Ella Sheppard was born into slavery on the Hermitage, a plantation once owned by President Andrew Jackson. In 1855, Ella’s father Simon bought her freedom. Although they led significantly impoverished lives, Simon wanted Ella to go to school. Her journey was not easy. When she learned about Fisk Free Colored School, Ella knew she wanted to go there. In 1868, she became a Fisk student after offering to trade work for tuition. Turns out, Ella wasn’t the only one struggling. By 1871, Fisk was bankrupt and getting ready to close its doors. The school’s choir, the Jubilee Singers, became its principle fundraisers. A concert tour that followed the Underground Railroad, ultimately took them to New York, Great Britain, and throughout Europe. This illustrated nonfiction book is a biography that also offers US, African American, and music history.
Review excerpt: Middle school readers will find this an enlightening, interesting book that rounds out classroom learning. This slim book offers biography, slave and post-Civil War history, and musical history. Combining sidebars with specific historical content and lyrics from songs performed by the Jubilees, helped the reader get a more complete feel of life in the 1850s.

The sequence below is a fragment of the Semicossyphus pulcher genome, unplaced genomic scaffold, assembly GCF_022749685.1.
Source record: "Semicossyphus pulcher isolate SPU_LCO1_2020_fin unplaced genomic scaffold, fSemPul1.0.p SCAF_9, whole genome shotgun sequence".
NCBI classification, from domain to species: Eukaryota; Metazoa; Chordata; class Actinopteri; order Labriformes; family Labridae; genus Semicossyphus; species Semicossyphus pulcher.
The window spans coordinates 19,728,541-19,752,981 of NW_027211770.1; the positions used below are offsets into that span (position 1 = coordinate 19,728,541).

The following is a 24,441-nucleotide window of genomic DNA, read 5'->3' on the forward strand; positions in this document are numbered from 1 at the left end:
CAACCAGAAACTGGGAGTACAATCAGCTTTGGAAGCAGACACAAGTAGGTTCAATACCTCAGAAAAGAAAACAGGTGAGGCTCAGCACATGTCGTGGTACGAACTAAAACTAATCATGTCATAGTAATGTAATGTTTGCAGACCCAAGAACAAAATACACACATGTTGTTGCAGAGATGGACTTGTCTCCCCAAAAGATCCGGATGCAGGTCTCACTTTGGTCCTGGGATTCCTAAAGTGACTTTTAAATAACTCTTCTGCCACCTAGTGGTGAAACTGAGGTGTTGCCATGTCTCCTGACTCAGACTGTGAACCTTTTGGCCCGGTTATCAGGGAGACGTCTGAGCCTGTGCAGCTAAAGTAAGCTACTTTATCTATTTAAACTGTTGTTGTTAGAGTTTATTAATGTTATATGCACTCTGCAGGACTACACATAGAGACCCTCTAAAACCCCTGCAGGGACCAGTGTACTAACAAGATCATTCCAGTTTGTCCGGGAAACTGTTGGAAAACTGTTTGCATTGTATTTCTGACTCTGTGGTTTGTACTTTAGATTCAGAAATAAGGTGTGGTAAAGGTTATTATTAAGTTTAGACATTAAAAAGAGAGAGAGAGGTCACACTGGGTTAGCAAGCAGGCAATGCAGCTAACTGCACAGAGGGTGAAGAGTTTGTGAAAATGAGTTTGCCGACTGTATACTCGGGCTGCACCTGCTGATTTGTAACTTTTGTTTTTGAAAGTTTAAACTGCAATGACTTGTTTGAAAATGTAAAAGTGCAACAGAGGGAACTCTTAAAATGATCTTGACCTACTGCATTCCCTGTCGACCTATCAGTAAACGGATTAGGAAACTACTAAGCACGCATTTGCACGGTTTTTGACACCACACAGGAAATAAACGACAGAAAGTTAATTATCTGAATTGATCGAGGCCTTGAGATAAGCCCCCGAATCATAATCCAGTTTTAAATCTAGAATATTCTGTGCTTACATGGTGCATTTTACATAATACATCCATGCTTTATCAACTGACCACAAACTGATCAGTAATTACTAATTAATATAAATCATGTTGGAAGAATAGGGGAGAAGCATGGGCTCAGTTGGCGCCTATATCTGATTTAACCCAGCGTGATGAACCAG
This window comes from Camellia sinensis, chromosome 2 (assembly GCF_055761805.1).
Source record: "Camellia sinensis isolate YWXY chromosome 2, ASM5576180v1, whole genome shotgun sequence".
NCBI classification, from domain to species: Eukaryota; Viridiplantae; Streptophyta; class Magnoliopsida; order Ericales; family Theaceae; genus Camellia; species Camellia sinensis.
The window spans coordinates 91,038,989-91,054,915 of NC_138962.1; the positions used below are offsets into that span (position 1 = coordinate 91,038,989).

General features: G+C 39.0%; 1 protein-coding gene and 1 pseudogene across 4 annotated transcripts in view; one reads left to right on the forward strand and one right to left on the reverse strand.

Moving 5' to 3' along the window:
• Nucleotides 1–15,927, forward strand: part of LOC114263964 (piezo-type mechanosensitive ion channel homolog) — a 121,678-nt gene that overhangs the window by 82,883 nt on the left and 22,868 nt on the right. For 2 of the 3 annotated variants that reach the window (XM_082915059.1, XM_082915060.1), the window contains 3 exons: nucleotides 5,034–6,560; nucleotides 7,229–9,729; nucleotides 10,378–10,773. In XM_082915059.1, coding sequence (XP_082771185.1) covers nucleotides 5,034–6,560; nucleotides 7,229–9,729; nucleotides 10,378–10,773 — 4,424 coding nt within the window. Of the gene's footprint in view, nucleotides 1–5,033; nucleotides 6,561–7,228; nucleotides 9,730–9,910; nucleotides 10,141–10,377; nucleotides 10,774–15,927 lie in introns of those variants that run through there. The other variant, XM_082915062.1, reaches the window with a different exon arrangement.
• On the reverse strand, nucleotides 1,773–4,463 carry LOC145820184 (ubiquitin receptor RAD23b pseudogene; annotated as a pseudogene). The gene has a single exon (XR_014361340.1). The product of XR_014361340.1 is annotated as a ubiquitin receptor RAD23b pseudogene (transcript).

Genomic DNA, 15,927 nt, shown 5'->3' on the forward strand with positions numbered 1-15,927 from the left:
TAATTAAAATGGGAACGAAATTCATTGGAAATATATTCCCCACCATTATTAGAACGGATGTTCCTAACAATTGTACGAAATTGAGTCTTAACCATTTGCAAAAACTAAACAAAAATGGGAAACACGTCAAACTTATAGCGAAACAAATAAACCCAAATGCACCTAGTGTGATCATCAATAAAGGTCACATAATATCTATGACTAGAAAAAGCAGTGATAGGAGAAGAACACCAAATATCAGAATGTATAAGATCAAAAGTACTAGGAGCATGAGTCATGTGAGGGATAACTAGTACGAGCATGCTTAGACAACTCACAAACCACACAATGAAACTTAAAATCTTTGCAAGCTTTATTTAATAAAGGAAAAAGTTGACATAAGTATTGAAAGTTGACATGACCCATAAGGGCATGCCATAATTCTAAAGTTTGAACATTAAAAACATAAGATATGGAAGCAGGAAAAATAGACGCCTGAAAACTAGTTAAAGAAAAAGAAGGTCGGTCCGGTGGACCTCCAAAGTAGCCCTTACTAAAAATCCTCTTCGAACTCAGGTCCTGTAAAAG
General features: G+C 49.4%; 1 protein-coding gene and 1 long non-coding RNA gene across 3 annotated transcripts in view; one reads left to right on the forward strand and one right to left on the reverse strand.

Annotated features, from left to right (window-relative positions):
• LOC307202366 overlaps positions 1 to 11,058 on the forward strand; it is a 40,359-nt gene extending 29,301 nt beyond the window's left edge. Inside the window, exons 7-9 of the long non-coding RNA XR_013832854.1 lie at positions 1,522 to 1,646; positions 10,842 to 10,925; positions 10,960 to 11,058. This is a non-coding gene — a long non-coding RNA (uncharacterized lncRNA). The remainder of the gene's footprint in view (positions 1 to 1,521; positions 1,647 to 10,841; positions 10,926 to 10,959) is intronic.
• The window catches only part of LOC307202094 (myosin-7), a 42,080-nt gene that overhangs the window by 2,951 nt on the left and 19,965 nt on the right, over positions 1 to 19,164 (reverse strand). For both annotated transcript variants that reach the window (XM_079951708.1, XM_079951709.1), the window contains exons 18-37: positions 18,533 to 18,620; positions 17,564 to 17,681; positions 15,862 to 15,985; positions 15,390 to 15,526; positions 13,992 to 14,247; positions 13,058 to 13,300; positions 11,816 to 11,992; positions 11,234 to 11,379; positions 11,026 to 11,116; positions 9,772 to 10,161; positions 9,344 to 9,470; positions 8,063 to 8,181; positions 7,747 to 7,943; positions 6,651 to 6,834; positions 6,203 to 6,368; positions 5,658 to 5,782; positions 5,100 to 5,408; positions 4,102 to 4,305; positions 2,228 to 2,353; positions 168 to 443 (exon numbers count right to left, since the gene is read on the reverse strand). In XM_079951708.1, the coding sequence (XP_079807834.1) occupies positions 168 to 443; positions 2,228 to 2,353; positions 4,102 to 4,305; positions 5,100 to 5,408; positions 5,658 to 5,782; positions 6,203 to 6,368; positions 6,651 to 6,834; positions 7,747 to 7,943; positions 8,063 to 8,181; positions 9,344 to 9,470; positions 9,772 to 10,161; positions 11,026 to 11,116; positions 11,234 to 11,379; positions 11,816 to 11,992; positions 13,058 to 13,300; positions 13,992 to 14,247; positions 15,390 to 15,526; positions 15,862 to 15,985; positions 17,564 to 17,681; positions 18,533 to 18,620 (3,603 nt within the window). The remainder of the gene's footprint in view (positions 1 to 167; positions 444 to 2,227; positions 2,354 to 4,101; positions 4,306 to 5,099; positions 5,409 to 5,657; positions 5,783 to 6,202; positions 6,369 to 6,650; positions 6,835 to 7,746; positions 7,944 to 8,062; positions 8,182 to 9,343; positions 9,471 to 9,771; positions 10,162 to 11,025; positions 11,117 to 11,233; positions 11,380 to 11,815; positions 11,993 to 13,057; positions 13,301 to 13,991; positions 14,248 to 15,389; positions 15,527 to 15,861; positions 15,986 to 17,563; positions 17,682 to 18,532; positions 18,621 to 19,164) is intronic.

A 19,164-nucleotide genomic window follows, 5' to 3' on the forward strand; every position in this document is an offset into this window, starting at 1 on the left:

I Will Always Write Back, How One Letter Changed Two Lives by Caitlin Aliferenka and Martin Ganda
Caitlin Stoicsitz wasn’t all that interested in school – or anything else that didn’t have to do with shopping or boys. When Mrs. Miller told her 7th graders to pick a country to write a pen pal letter, Caitlin was intrigued. She chose Zimbabwe, because it sounded exotic and cool. Ten letters arrived in the school of 50 students in Chisamba Singles. Mrs. Jurai handed the first letter to Martin Ganda and asked him to read it out loud. It was Caitlin’s letter. Martin was equally excited to learn more about a country he knew only through pop culture. What began as a school assignment in September 1997, evolved into a friendship that grew deeper with time and led to Martin coming to the United States to meet his American family and attend college. Both Martin and Caitlin tell the story of their relationship through alternating chapters.
Review excerpt: Readers of all ages will enjoy this story of two pre-teens who, despite lives that were worlds apart, built a lifelong bond. This would be a strong choice for a read-aloud. Short chapters will appeal to dormant readers. Caitlin’s and Martin’s voices are authentic and their thinking reflects what you’d expect of preteens. The alternating voices – that mirror the back-and-forth you’d see in a letter exchange – help mark time, but also show readers how our experiences change our priorities and perceptions.
Most Dangerous, Daniel Ellsberg and the Secret History of the Vietnam War by Steve Sheinkin